And, much like any diet, I don’t believe in cold turkey. I don’t believe in changes that can only be sustained for a precise period of time, and just as a life totally void of pasta or chocolate is not worth living, neither is one where you can’t treat yourself to a night out at a great restaurant or an adorable throw pillow. But finding the right balance, where you are neither spending for no reason, nor depriving yourself entirely, is something I haven’t pursued. And as a deeply social person, the “going out” element of it – and how expensive just leaving your goddamn house can be in this city – has been hard to overcome.

But there is a time for everything, and 25 feels like the right time to become the kind of savvy, conscious person who has control over her financial destiny. I don’t want to be in panic attacks about going on a spending spree one weekend where I can neither remember what I bought, nor have any sense of value for what I’ve gotten. I want to have fun, but do it in enough moderation that it can be part of a greater, healthy life.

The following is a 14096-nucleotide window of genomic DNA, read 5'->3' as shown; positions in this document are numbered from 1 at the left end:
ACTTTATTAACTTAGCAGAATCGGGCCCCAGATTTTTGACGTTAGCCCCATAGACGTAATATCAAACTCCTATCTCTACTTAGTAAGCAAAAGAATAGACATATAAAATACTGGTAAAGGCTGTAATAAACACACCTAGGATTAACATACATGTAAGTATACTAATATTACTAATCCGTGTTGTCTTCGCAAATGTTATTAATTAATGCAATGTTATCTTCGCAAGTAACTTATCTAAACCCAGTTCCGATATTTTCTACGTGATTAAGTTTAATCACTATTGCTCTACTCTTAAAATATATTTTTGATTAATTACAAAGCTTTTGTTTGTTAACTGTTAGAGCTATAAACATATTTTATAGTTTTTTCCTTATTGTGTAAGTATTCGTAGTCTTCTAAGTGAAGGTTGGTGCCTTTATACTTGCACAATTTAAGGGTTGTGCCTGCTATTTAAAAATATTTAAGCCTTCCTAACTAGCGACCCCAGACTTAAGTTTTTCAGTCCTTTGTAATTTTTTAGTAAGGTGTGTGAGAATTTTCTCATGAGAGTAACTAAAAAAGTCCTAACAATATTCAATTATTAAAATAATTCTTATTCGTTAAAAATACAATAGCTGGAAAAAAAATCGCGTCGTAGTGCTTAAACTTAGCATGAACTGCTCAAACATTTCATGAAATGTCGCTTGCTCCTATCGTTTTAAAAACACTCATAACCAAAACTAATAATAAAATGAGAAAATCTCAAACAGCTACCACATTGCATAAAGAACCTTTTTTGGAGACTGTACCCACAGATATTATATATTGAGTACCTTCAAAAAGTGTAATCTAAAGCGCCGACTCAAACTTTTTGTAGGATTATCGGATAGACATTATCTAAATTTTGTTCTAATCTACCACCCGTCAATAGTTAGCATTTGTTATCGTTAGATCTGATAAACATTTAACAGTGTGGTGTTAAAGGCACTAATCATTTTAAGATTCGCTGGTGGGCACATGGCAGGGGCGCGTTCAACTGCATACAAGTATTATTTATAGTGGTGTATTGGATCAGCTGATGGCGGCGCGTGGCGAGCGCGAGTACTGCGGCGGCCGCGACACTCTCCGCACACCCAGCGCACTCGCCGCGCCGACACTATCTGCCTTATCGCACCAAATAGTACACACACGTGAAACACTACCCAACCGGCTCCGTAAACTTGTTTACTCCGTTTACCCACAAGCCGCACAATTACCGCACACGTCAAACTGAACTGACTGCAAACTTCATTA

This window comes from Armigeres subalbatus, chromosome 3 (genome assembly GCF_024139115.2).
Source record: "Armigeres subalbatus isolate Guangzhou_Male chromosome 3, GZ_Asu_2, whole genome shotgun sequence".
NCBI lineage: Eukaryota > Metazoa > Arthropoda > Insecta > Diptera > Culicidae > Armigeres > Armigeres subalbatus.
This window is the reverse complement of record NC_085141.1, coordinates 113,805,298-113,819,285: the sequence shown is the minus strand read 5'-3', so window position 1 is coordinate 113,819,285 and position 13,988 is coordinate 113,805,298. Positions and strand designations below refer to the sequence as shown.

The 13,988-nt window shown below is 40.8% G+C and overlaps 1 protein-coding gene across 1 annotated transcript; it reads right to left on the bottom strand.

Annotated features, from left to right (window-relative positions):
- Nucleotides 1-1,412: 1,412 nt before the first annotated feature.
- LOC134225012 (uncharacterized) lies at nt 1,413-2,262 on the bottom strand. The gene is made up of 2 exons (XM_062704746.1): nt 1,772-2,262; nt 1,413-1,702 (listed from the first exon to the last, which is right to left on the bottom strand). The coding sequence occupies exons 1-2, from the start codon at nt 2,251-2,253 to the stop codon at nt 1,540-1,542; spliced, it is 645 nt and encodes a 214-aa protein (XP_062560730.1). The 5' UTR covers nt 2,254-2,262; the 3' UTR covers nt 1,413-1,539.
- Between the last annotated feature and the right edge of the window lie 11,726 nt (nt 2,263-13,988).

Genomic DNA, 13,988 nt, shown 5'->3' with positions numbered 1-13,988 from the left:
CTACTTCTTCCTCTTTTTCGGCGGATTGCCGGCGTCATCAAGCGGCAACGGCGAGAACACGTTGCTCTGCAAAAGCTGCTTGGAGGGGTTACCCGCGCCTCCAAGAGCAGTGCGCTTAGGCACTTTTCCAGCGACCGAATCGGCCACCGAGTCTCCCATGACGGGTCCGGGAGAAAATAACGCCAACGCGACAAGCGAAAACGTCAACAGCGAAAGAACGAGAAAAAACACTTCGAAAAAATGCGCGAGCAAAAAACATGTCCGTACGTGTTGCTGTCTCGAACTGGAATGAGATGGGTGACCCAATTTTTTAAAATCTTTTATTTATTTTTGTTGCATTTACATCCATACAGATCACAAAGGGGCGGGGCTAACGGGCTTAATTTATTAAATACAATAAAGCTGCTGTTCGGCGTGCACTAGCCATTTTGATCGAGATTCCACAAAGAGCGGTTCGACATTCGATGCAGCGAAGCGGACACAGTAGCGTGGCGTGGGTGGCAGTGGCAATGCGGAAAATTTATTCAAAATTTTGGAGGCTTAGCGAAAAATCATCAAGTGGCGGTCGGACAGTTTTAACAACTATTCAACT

And in doing this – in forcing myself to moderate out the indulgences – I hope to become healthier in every way. It’s going to be a journey with a lot of ups and downs, and one where I will need (and solicit) plenty of help and collaboration. But it’s one I want to go on, because this is 2014, and we have applications on our phone that can tell us every detail of what we buy every day. It should not be this hard. I know that my problems are not everyone’s (and that mine are easier than a lot of what people deal with), but that doesn’t mean I can’t improve. Thought Catalog Logo Mark

image – Instagram

Chelsea Fagan founded the blog The Financial Diet. She is on Twitter.